Sunday, July 24, 2016

Jane Franklin's Spectacles

(originally published December 30, 2013) 

How does one reconstruct a biography of a person mostly lost to history?

Jill Lepore, a professor of history at Harvard and a staff writer for The New Yorker, addressed this question last week at the Radcliffe Institute for Advanced Study. Titled “Jane Franklin’s Spectacles, or, the Education of Benjamin Franklin’s Sister,” the lecture provided a fascinating portrait of the founding father’s little known sister, with whom he was very close. 

The lore of Ben Franklin is well-known. An innovator and self-made man, he wrote the prototype for what would become the format for the autobiography. Too poor to go to Harvard, he was an avid reader who passed along the love of reading to his sister. Few books were in their home, but both Ben and Jane read Plutarch’s Lives and were also influenced by Daniel Defoe, who was an advocate for the education of women at a time when many women were illiterate. In 1731, Ben Franklin founded the first lending library in the US. He also invented bifocals, and helped his sister with selecting her own spectacles by sending her a set of lenses with instructions on how to test her sight.

Spectacles were at the heart of the lecture. An emblem of intellect, they were used as a prop in many portraits painted at the time. He preferred to wear them during the painting (rather than simply hold them in his hand, like many other subjects of contemporaneous paintings), showing his love of reading and learning. In sad contrast, Professor Lepore said she found only two eighteenth-century portraits of women with spectacles. The quest to learn as much as she could about Jane Franklin led Lepore to find a pair of her own replica spectacles, which she hoped, in a magical-thinking worldview, would lend insight into Jane’s life. Jane’s writing is in the form of a sixteen-page pamphlet she called “The Book of Ages,” in which she chronicles the births and deaths of family members. Most of the pages are blank. One cannot help but wonder what she may have said to lend more details about her life.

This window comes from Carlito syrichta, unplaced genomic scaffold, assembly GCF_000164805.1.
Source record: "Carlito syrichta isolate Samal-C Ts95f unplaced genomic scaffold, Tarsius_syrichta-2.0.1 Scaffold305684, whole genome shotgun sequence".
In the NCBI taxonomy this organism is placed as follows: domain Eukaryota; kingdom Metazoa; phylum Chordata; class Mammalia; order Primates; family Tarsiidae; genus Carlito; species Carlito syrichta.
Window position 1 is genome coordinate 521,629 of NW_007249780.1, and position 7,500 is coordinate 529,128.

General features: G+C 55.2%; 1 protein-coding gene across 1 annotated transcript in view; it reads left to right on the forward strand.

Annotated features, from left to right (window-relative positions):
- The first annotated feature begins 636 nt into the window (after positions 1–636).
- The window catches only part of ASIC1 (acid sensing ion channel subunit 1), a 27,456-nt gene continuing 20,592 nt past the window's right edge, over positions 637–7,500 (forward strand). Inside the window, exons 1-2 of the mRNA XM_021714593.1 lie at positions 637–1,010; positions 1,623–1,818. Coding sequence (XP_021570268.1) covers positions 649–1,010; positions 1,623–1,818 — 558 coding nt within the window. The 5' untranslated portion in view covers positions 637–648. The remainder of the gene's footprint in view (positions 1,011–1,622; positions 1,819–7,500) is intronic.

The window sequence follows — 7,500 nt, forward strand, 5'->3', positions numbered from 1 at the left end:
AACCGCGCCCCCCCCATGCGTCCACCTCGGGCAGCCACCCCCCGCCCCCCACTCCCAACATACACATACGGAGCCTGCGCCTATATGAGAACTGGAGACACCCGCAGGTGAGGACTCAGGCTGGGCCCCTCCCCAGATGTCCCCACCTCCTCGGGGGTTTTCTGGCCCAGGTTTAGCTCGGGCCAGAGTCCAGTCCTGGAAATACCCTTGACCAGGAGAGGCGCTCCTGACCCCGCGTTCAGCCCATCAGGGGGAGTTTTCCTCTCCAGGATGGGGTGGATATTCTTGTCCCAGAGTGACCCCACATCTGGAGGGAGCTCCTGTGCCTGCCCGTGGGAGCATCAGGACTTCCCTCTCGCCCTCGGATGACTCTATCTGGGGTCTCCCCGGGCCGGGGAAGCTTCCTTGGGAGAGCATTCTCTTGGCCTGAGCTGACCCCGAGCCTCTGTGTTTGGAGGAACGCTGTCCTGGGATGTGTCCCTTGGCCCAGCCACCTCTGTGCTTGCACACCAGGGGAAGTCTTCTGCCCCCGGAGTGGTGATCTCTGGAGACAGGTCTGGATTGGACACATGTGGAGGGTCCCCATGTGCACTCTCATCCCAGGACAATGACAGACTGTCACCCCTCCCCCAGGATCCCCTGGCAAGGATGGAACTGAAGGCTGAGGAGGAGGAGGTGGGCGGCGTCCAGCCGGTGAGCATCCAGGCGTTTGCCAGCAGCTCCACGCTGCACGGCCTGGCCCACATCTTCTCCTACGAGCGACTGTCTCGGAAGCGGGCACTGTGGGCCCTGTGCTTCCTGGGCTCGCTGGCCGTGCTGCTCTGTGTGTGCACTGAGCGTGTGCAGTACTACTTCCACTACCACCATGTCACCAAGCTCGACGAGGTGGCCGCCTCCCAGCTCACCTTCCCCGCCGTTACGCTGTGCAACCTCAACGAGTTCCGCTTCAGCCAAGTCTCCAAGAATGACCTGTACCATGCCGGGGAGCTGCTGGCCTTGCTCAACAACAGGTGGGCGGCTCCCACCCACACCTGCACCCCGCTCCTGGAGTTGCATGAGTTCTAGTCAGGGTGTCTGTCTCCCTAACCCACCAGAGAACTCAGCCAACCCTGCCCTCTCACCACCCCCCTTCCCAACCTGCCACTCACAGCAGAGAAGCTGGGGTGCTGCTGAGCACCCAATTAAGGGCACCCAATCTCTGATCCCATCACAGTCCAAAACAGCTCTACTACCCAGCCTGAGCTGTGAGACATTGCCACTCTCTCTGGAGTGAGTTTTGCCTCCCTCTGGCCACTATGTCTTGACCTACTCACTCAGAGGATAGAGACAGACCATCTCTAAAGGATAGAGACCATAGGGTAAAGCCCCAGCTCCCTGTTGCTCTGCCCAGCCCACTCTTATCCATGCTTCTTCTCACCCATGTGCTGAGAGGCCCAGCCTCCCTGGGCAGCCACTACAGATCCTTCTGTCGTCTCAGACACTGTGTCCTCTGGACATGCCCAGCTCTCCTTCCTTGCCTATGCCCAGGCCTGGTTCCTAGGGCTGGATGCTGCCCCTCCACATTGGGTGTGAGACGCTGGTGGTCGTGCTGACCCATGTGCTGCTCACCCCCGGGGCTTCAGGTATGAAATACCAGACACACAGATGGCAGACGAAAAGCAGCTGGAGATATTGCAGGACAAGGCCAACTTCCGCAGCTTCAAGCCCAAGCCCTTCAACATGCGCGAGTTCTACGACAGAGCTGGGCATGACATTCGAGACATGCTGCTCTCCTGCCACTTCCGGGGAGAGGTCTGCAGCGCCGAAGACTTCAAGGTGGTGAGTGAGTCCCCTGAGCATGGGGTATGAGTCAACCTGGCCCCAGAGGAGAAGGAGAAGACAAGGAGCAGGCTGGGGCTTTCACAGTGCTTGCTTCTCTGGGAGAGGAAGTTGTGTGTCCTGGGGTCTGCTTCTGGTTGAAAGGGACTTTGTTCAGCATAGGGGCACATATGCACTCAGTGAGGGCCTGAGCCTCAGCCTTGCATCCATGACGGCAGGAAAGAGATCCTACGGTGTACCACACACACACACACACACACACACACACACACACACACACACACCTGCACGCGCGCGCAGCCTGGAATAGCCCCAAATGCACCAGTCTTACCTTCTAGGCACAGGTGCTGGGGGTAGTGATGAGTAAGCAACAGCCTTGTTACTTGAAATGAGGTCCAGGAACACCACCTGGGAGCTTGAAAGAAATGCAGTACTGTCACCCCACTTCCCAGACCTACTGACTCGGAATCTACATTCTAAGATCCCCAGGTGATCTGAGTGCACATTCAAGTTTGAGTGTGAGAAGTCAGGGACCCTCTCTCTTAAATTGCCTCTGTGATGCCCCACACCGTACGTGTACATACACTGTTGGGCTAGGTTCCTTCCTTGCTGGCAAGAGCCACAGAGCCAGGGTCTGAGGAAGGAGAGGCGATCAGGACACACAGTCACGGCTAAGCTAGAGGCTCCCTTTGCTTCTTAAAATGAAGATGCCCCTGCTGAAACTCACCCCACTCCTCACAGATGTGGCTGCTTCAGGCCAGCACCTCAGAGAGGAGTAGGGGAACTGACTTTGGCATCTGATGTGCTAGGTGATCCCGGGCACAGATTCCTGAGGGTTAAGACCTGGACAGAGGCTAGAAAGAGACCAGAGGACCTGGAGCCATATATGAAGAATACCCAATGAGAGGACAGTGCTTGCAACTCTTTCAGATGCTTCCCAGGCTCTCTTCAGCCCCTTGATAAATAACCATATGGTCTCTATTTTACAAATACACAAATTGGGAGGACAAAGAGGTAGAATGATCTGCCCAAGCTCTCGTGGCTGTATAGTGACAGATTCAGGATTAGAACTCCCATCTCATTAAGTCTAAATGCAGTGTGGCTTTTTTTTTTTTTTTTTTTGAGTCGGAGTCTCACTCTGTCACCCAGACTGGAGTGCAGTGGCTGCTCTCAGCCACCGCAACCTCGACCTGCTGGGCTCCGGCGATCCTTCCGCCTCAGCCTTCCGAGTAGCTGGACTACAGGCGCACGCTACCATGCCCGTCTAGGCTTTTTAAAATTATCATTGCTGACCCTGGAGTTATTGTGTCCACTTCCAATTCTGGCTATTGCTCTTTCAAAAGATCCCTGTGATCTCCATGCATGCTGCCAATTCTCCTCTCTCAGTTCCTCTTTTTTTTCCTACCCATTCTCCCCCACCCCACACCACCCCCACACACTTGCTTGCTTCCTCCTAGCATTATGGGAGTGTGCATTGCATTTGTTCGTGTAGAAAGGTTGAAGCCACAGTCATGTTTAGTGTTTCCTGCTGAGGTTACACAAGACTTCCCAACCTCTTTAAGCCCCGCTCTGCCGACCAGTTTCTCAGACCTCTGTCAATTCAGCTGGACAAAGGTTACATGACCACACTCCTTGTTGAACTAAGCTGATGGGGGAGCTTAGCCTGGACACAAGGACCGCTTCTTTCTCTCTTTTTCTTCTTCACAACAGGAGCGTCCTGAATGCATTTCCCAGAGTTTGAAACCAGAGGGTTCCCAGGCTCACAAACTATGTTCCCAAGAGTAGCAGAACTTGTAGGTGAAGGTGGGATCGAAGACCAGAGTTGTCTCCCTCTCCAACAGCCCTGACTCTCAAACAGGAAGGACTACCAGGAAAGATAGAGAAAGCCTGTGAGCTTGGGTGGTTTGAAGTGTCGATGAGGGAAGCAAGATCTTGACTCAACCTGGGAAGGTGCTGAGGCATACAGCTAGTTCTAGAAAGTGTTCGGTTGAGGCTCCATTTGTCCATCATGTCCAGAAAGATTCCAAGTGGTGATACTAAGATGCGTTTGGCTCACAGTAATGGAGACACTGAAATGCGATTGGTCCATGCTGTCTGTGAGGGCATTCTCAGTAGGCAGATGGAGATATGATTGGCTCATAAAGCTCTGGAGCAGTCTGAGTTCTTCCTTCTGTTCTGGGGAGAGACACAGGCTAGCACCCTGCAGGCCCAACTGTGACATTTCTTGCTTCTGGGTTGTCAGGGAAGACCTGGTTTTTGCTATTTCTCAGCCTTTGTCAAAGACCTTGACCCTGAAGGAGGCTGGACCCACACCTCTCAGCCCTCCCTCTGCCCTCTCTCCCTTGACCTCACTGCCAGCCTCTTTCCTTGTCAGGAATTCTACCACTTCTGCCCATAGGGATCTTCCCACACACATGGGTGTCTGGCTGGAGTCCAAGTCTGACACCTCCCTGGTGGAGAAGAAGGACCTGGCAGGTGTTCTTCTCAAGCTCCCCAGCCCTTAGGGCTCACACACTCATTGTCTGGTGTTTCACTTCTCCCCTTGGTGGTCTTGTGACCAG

Jane’s writing did exist. She wrote many letters to her brother. Yet, as old patriarchal society would have it, they were not deemed relevant by Harvard history professor (and later president of the College), Jared Sparks, so he destroyed them while reading Ben’s letters in preparation for writing his biography. As whispered epithets flew about me, I cringed at this notion, hoping I had misheard the remark. I didn’t.

As someone who primarily writes historical fiction, I attended this lecture because I too delve into writing projects where there is a dearth of information as I gather research. I’m accustomed to scouring online journals, libraries, and querying professors around the world about obscure women in history. I wasn’t surprised to learn that few details are known about the only queen on the Sumerian king list—but I was shocked, shocked, to hear that in a well-documented era such as the eighteenth-century, a recording of a life could be cast away so dismissively. To me, all knowledge is sacred and worth having. As I imagined Jared Sparks tossing letters so precious to Benjamin Franklin into the fireplace, I wondered what else has been lost over time. Maybe there was indeed a cuneiform tablet explaining the life of Queen Kubau, but some archaeologist chucked it back into a pit, now paved over as a parking lot in Baghdad, because the contents weren’t deemed worthy of archiving—simply because she was a woman.

Professor Lepore made an interesting parallel between the Franklins and author Virginia Woolf. Lepore speculated that Virginia Woolf saw the listing for Jane’s letters in a 1928 auction catalog from Sotheby’s. Woolf then imagined a story about a fictitious character, Judith Shakespeare, sister to her famous brother William. Was she inspired by Jane Franklin? Could be so, and the way Professor Lepore described it made it all that more intriguing.

The biography, The Book of Ages: The Life and Opinions of Jane Franklin, was an engrossing read. I tried to savor each chapter at a leisurely pace, wanting to highlight and take notes for my own purposes, though I have no plans on writing a novel about this topic—yet—I devoured the book all too fast in my enthusiasm. Definitely one to return to at a later date. Highly recommended!